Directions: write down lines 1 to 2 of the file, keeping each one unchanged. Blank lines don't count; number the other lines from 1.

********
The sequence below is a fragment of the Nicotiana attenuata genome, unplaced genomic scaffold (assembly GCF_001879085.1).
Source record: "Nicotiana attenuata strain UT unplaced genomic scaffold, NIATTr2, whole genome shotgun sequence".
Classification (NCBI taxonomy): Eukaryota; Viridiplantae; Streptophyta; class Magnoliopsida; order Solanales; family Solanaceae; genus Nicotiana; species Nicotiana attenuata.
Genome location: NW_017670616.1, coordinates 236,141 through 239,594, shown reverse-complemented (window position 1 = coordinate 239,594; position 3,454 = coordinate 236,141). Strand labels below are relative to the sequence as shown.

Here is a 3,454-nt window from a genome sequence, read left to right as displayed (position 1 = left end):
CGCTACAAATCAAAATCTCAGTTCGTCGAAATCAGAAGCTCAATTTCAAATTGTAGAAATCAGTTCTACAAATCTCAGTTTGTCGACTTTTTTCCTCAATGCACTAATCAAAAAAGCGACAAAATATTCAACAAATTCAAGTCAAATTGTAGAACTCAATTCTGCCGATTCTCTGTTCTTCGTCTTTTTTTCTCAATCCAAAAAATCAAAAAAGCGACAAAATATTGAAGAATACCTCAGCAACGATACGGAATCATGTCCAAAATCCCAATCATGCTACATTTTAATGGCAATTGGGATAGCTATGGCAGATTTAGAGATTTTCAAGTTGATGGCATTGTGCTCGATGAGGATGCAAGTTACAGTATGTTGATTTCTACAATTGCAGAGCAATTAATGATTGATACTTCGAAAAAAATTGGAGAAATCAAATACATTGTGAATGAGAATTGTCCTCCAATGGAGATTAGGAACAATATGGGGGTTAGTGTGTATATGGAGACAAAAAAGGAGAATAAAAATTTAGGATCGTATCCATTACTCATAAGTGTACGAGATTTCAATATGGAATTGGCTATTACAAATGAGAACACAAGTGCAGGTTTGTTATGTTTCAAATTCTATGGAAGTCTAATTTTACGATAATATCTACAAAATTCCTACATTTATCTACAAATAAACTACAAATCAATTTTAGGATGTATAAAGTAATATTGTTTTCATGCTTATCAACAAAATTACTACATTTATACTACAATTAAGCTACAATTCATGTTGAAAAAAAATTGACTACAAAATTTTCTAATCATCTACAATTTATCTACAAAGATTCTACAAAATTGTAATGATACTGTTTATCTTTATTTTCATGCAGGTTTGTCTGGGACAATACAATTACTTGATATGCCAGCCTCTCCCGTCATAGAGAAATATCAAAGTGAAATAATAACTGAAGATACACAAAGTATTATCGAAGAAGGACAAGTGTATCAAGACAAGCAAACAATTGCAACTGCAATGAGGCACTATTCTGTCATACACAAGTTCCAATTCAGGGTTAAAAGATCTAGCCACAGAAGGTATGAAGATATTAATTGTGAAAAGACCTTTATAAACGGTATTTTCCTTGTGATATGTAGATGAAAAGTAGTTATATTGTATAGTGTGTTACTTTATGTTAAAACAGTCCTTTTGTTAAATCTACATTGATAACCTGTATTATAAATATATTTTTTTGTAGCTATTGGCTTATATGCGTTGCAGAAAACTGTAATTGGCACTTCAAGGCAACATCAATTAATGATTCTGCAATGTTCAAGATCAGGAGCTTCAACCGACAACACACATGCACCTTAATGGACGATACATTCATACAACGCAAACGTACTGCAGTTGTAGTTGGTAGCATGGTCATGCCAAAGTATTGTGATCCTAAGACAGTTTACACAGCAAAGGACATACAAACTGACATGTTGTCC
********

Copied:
The sequence below is a fragment of the Nicotiana attenuata genome, unplaced genomic scaffold (assembly GCF_001879085.1).
Source record: "Nicotiana attenuata strain UT unplaced genomic scaffold, NIATTr2, whole genome shotgun sequence".